It is recognised in UK policy that the first 1,000 days (from conception to age two) of a child’s life is a critical period. The Marmot review (2010) states that “what happens in these early years, starting in the womb, has lifelong effects” on a person’s health, well-being, and life chances.
There is a vast body of research into adverse childhood experiences (ACEs) and biopsychosocial outcomes throughout development. There has been less research into the potential mechanisms involved in the transmission of the effects of transgenerational trauma. Transgenerational trauma is the psychological and physiological impact of trauma on subsequent generations (e.g. the impact on a child of their mother having experienced childhood maltreatment).
There is a need to understand the impact of transgenerational trauma to better understand how to support vulnerable families. Although the government recently pledged £492 million to early help services, this follows a decade of underinvestment. Building the evidence base around child maltreatment in the UK is therefore essential to present to future policy-makers. Focusing on mothers who had been maltreated as children themselves (maternal childhood maltreatment), Souch and colleagues (2022) conducted a systematic review of this on perinatal outcomes.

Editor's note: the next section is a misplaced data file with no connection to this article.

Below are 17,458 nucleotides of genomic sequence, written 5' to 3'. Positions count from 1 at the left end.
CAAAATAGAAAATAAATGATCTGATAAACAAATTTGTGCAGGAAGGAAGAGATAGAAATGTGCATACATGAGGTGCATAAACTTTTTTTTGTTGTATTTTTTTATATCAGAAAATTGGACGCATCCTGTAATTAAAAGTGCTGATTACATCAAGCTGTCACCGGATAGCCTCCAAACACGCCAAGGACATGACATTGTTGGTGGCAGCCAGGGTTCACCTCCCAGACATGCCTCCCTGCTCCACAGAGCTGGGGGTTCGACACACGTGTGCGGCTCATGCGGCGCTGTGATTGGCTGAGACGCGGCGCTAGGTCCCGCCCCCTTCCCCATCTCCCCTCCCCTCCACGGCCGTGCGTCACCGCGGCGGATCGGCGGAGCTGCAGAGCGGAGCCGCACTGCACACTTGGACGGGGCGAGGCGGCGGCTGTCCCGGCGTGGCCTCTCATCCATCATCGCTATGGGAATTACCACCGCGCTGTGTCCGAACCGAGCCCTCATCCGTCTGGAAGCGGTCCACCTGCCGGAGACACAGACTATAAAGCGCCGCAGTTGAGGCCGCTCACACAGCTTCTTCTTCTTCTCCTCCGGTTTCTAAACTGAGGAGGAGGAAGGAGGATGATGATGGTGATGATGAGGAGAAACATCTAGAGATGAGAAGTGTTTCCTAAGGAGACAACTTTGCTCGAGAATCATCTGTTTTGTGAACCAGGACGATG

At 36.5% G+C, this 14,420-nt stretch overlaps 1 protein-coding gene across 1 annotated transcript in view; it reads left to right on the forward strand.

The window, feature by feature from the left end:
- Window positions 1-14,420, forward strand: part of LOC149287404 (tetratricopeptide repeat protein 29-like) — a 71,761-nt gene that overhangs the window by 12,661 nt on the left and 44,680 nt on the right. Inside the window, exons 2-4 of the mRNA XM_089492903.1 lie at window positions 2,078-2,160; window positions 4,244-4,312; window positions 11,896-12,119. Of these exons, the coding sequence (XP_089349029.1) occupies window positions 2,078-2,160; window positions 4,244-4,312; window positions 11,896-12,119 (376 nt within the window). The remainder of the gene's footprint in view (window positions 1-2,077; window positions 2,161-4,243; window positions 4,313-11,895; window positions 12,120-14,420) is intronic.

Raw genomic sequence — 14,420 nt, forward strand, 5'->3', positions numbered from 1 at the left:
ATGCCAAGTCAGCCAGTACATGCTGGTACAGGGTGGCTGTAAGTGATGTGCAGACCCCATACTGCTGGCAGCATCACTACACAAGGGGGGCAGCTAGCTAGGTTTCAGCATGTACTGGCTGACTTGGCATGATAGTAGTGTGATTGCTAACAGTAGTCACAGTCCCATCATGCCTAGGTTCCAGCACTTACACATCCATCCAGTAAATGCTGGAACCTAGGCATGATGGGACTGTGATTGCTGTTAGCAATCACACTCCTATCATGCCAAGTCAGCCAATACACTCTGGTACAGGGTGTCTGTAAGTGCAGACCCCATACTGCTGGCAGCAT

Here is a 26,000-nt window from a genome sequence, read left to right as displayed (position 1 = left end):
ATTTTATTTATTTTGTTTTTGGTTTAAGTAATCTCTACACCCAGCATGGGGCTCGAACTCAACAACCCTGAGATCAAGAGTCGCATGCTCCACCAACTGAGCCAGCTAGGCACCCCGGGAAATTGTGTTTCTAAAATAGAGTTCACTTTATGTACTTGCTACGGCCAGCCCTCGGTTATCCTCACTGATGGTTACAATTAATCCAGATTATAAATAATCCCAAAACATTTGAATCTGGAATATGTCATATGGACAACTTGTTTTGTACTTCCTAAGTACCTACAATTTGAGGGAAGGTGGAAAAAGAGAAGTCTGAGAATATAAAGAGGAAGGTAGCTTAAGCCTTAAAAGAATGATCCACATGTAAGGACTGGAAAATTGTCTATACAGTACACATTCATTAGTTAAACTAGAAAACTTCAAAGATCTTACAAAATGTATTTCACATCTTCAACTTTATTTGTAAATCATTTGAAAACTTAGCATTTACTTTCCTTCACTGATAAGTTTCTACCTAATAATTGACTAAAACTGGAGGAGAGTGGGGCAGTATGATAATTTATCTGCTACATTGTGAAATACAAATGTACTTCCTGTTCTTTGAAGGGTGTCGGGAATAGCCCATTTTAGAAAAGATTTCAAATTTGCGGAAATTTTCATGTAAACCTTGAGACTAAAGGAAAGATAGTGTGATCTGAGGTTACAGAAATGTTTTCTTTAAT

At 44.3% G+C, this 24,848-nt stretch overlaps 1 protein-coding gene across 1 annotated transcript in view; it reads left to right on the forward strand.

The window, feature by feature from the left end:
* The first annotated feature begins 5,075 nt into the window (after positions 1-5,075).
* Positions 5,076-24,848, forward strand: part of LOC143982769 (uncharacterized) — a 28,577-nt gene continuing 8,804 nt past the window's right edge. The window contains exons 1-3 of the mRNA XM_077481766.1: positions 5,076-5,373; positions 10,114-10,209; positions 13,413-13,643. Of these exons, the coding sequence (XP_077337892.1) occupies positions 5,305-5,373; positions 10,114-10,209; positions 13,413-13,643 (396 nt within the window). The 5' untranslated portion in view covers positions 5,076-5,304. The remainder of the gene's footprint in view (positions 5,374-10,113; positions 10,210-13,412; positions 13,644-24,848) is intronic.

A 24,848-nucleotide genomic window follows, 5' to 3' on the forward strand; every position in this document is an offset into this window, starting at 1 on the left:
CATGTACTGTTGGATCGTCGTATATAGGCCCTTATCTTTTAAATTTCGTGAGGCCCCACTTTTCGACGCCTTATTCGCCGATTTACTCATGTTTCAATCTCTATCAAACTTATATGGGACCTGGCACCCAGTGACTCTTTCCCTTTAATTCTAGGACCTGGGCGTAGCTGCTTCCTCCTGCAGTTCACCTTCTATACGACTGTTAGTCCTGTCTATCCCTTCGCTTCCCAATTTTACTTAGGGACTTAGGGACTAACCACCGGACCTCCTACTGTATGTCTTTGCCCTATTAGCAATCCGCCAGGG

Souch and colleagues (2022) conducted searches for journal articles that looked at an association between exposure to maternal childhood maltreatment and adverse perinatal outcomes. Specifically, the four following adverse perinatal outcomes were searched for:
- Pregnancy and obstetrics (e.g., miscarriages, birth weight, parental anxiety)
- Maternal mental health (e.g., depression, suicidal ideation, emotion regulation)